Possibly the most anticipated of them all is bób – broad beans. When it makes its first appearance at the market or on fruit vendors’ stalls, we buy huge bags filled with this delicious, bright-green bean. Unlike most seasonal vegetables, we rarely bother using broad beans in actual dishes – we mostly just boil them, season with salt, and then eat them out of a bowl like popcorn.
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Polish classics reinvented for the vegan generation
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A vegetable market in Warsaw, photo: Filip Klimaszewski / AG
Due to the increasing popularity of veganism and vegetarianism in Poland, traditional Polish meat dishes all seem to be getting plant-based makeovers. Smalec – traditionally a spread of pork fat with onions and apples – has been turned into a ‘Polish-style hummus’ by vegans, who make it using white beans and season it just like the meat version, with lots of fried onions and marjoram.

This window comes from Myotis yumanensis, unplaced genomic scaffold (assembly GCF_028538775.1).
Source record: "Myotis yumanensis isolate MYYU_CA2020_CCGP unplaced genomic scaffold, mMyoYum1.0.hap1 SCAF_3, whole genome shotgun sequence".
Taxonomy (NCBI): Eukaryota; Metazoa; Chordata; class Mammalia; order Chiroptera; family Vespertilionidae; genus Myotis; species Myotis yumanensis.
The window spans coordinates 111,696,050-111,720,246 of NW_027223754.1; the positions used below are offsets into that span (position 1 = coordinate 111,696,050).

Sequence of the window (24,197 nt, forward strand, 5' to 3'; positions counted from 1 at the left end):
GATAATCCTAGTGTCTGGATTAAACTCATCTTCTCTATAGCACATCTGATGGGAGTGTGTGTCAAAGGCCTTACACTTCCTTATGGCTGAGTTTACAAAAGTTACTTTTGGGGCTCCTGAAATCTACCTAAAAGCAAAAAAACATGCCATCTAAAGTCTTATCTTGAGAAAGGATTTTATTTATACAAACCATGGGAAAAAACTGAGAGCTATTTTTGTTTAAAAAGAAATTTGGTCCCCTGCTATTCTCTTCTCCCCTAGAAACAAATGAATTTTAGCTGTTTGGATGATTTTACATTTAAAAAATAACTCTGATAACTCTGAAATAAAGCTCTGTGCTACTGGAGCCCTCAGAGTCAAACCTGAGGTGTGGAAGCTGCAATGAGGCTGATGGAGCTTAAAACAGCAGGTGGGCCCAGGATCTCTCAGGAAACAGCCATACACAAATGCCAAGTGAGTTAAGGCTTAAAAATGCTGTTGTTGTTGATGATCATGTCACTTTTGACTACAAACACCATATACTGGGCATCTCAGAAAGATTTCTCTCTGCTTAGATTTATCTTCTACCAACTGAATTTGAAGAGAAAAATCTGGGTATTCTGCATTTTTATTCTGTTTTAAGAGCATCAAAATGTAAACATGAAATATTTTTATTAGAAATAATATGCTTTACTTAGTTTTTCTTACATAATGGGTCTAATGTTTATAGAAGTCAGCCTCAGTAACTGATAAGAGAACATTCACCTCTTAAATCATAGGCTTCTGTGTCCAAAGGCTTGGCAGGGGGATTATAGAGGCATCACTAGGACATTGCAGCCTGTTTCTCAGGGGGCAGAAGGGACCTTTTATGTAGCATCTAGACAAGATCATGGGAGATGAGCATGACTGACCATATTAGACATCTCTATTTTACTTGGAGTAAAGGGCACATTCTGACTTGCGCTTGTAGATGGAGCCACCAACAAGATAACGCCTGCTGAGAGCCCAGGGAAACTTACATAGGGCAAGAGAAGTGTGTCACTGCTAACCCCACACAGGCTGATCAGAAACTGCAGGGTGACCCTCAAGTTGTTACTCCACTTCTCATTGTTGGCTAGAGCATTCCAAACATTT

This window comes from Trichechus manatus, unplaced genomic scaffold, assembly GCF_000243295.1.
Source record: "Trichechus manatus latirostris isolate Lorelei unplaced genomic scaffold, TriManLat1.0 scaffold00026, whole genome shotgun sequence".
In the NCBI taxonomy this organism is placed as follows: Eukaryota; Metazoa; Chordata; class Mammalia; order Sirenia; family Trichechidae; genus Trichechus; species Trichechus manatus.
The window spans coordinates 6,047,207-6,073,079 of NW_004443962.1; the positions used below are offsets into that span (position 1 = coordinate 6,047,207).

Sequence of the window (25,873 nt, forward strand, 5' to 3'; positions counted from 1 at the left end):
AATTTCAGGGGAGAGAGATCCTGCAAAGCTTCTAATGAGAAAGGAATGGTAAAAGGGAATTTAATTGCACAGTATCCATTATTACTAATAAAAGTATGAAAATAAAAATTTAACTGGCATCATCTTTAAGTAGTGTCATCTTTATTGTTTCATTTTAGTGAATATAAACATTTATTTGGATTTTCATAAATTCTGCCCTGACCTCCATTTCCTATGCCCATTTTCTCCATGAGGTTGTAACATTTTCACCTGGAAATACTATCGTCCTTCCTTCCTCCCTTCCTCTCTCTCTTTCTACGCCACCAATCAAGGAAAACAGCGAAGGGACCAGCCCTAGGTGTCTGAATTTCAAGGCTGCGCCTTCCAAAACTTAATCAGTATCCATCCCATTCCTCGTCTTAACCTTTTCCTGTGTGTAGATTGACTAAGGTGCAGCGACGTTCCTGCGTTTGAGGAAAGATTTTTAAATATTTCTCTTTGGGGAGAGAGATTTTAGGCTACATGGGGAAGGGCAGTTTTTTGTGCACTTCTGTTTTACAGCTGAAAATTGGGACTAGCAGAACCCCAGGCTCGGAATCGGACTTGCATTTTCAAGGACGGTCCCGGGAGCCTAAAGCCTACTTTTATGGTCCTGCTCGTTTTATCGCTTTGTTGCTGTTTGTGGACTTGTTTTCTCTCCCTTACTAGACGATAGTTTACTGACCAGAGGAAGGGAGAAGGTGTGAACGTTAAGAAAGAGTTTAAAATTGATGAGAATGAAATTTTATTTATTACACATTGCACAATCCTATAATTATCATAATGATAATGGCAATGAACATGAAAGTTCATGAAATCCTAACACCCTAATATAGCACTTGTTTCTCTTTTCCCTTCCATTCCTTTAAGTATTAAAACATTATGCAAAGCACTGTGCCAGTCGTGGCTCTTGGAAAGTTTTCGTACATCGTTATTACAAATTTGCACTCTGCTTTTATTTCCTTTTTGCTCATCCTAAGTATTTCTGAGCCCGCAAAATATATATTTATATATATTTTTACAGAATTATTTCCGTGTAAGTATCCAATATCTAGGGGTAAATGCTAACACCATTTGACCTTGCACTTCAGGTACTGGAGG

Instead of using meat or liver, delicious vegan pâtés are being made with lentils, different types of beans, as well as celery root, carrots or courgette. These young Polish vegetable lovers are even turning cauliflower or mushrooms into traditional mielone cutlets or making tartare out of chopped sundried tomatoes.
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Whether your preferences are traditional or modern, when you take one look at a greengrocer’s stall in the middle of summer, you instantly know that the possibilities of using vegetables in Polish cuisine are endless.
Written by Natalia Mętrak-Ruda, Nov 2017